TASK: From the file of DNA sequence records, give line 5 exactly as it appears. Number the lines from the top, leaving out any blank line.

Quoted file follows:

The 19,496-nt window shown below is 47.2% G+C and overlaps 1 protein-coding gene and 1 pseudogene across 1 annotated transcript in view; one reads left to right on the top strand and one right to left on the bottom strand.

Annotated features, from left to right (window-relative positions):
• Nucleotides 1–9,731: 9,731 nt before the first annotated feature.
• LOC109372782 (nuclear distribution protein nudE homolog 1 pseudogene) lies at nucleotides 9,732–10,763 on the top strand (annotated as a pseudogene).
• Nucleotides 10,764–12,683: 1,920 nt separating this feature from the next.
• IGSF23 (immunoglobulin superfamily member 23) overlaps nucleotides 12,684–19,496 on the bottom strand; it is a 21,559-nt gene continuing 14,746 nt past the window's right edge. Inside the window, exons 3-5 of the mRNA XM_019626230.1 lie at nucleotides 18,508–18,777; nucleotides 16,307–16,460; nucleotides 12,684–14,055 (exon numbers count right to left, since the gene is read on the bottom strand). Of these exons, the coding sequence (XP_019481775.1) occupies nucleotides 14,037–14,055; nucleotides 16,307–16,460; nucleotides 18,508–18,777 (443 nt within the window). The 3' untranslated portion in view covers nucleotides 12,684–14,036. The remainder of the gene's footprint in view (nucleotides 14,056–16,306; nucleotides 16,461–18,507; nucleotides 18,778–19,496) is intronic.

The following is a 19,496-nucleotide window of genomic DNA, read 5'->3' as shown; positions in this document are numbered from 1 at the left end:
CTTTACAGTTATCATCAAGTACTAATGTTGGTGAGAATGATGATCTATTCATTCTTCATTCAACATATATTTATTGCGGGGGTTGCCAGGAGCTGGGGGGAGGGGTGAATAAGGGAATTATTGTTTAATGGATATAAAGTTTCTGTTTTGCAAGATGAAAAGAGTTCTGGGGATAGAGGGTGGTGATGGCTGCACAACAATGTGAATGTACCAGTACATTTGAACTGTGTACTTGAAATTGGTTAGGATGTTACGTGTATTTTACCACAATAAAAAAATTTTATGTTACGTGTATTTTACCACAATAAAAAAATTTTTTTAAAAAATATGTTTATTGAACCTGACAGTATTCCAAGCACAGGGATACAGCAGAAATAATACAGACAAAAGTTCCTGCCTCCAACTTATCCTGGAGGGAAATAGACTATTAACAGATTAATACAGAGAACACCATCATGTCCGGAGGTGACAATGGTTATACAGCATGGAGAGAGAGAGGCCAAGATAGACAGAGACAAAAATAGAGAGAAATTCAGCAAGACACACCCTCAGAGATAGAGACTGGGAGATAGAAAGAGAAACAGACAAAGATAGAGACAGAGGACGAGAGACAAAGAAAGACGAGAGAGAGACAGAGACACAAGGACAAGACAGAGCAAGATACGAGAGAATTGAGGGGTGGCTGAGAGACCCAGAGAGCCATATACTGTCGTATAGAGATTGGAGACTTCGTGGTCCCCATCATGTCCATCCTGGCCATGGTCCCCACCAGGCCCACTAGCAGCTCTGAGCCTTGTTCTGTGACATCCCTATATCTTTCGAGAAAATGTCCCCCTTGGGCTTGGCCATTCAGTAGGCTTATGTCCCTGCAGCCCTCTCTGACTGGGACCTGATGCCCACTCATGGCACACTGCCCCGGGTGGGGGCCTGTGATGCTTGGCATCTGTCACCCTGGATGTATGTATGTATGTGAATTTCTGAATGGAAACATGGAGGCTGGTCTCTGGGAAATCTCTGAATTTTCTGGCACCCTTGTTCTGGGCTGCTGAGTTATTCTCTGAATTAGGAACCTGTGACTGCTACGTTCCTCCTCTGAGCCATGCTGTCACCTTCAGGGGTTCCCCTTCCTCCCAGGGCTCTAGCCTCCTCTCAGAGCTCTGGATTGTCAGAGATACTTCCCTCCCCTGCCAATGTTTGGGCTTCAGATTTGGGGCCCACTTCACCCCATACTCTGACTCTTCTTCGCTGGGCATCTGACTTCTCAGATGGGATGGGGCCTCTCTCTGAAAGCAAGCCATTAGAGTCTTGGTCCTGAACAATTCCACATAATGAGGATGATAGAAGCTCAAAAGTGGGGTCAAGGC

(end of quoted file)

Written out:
• Nucleotides 10,764–12,683: 1,920 nt separating this feature from the next.